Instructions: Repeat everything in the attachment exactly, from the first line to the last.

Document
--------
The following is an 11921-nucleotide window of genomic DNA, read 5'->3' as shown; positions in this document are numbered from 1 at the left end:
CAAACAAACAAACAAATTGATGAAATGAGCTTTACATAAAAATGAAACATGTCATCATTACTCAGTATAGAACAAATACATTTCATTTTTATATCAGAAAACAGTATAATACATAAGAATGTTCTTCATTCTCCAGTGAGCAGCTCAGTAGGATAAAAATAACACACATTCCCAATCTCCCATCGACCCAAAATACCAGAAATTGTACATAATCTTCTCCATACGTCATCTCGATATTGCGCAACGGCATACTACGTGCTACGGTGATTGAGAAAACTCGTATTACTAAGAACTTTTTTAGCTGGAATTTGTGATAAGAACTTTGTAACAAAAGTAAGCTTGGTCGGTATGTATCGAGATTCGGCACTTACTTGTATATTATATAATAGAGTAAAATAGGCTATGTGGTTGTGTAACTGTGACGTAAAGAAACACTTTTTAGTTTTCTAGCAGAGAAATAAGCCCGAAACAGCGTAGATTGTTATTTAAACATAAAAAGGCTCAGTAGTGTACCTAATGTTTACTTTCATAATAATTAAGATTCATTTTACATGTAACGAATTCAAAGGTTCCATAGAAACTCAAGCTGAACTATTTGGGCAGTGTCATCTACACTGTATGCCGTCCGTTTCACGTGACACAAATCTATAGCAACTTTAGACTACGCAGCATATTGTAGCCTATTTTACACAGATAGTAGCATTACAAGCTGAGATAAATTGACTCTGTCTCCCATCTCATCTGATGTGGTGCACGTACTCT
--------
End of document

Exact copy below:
The following is an 11921-nucleotide window of genomic DNA, read 5'->3' as shown; positions in this document are numbered from 1 at the left end:
CAAACAAACAAACAAATTGATGAAATGAGCTTTACATAAAAATGAAACATGTCATCATTACTCAGTATAGAACAAATACATTTCATTTTTATATCAGAAAACAGTATAATACATAAGAATGTTCTTCATTCTCCAGTGAGCAGCTCAGTAGGATAAAAATAACACACATTCCCAATCTCCCATCGACCCAAAATACCAGAAATTGTACATAATCTTCTCCATACGTCATCTCGATATTGCGCAACGGCATACTACGTGCTACGGTGATTGAGAAAACTCGTATTACTAAGAACTTTTTTAGCTGGAATTTGTGATAAGAACTTTGTAACAAAAGTAAGCTTGGTCGGTATGTATCGAGATTCGGCACTTACTTGTATATTATATAATAGAGTAAAATAGGCTATGTGGTTGTGTAACTGTGACGTAAAGAAACACTTTTTAGTTTTCTAGCAGAGAAATAAGCCCGAAACAGCGTAGATTGTTATTTAAACATAAAAAGGCTCAGTAGTGTACCTAATGTTTACTTTCATAATAATTAAGATTCATTTTACATGTAACGAATTCAAAGGTTCCATAGAAACTCAAGCTGAACTATTTGGGCAGTGTCATCTACACTGTATGCCGTCCGTTTCACGTGACACAAATCTATAGCAACTTTAGACTACGCAGCATATTGTAGCCTATTTTACACAGATAGTAGCATTACAAGCTGAGATAAATTGACTCTGTCTCCCATCTCATCTGATGTGGTGCACGTACTCT